Q12592 : Comparisons between Direct Measurement of Transmission Line Impedances and Computations

Question:

The soils in our state range from silt in the south to gravely clays in the north. We use 100 ohm-meter soil resistivity for our modeling and calculation of transmission line impedances. Recently we have begun a program of direct measurement of our line impedances. The difference between the measured and calculated values are less than 2% for the positive sequence impedance and between 18% and 32% for the zero sequence impedance. We can reduce the calculated zero sequence impedance by approximately 10% by assuming 10 ohm-meter soil resistivity but this will still result in a 8% to 22% difference in the calculated value. This difference could be greater as we have only measured a few of our lines.

• Can the measured values be trusted for modeling and protective relay work?
• Is anyone aware of an explanation for the differences in the zero sequence values?
• Are there improved methods for calculating the zero sequence line impedance?

You have to relate zero sequence impedances as a parameter of metallic paths that reflects that some of the transmission line energy (at least during steady state conditions) can be dissipated in the path and environment without the owner being able to recover it...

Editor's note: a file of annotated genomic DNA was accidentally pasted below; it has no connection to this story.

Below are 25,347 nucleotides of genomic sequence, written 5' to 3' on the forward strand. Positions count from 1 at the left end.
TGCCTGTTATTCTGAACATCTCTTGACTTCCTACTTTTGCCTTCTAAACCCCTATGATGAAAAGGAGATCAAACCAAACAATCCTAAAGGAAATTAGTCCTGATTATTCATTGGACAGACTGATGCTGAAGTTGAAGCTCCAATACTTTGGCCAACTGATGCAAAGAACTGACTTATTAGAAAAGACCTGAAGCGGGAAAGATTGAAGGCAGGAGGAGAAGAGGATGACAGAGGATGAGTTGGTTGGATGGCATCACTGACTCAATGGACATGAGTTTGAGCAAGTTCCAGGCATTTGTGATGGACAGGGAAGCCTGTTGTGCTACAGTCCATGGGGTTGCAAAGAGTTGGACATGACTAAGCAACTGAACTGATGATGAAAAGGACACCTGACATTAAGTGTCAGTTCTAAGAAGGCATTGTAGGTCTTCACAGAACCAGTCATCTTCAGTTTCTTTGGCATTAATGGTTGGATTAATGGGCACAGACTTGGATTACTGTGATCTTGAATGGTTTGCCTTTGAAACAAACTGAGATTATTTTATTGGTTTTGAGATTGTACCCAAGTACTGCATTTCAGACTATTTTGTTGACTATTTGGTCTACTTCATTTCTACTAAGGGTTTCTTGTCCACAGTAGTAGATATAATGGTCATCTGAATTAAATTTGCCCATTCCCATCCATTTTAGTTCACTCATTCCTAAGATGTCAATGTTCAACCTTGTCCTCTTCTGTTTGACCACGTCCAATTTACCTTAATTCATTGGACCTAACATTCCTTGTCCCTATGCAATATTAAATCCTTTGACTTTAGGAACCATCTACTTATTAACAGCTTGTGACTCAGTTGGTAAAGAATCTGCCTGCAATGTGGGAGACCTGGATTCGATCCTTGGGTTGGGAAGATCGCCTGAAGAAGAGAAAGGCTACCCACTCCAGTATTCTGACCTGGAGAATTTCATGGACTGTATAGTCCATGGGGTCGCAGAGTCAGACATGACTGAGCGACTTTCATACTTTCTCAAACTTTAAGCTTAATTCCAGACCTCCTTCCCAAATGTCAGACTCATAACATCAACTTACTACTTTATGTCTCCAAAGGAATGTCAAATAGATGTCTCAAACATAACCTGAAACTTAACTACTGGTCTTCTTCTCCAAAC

Any unbalance in your system will result in some of this energy to be captured by soil and also, by foreign metallic objects or conductors that may be located in the vicinity of your line, including other transmission lines that you did not account for in your calculation model, gas or petroleum pipelines, aquaducts, electrified or non electrified railways, communication lines, etc.

Soil is part of the problem because soil is not uniform. Multilayer soils could provide a partial explanation. You can use Multilines or Multifields to set up multilayer soils and study the sensitivity of zero sequence impedances to soil structure.

You can use, Right-Of-Way or multiFields to study the effects of long metallic conductors on zero sequence impedances. You will be surprised to see how much a long pipeline can capture energy from the line.

As long as your zero sequence is lower than the calculated value, you should feel confident that by examining carefully the corridor, you will find the explanation.

If you measure a higher value than computed and you have the correct soil model, then you may have a problem!

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